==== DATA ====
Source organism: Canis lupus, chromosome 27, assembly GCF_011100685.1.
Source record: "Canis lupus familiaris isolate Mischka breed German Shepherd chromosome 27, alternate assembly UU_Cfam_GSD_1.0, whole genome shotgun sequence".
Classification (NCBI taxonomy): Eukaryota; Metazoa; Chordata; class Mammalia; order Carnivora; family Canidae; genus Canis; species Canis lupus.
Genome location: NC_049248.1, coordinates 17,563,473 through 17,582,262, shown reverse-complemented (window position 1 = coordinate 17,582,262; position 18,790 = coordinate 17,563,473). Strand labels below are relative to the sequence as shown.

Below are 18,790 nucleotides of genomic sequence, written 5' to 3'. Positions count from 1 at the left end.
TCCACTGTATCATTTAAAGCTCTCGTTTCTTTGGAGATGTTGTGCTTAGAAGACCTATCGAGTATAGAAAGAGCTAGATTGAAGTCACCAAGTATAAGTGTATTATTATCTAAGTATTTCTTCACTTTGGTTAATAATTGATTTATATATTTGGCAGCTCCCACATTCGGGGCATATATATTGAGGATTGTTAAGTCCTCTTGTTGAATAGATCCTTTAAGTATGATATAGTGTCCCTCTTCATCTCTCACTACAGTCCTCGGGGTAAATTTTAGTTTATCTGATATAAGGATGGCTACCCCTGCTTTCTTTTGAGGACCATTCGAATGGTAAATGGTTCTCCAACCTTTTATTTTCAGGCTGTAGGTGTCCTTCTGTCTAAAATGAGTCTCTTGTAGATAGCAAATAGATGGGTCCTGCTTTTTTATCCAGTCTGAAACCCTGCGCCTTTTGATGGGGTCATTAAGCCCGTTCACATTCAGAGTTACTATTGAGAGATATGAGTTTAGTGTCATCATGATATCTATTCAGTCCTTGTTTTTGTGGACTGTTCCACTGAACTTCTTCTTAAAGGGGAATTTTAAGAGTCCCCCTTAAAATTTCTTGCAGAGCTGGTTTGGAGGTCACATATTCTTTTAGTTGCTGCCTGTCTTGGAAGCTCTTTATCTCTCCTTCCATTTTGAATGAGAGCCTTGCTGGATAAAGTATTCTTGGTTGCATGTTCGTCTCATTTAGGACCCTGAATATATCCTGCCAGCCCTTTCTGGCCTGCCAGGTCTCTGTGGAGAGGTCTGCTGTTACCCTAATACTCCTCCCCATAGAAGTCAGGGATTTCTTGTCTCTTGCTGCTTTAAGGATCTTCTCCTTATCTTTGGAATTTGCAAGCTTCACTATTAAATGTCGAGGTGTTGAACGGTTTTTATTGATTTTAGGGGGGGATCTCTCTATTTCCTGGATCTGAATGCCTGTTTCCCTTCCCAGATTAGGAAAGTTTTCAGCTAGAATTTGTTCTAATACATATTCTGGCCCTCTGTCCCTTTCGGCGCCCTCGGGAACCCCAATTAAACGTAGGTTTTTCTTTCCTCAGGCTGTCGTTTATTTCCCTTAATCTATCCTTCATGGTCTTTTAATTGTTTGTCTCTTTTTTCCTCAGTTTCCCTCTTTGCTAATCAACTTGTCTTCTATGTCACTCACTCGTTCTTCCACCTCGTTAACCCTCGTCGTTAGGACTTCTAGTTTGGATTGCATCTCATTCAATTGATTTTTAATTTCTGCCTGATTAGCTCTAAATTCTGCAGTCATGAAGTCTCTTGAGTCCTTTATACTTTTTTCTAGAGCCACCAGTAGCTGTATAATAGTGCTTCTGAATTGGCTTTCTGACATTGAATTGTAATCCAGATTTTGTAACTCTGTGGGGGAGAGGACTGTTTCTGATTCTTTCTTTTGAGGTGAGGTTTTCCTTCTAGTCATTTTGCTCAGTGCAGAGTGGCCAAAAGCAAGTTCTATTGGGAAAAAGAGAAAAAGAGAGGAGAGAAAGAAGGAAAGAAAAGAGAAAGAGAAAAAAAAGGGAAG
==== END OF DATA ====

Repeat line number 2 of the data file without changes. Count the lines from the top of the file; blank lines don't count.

Source record: "Canis lupus familiaris isolate Mischka breed German Shepherd chromosome 27, alternate assembly UU_Cfam_GSD_1.0, whole genome shotgun sequence".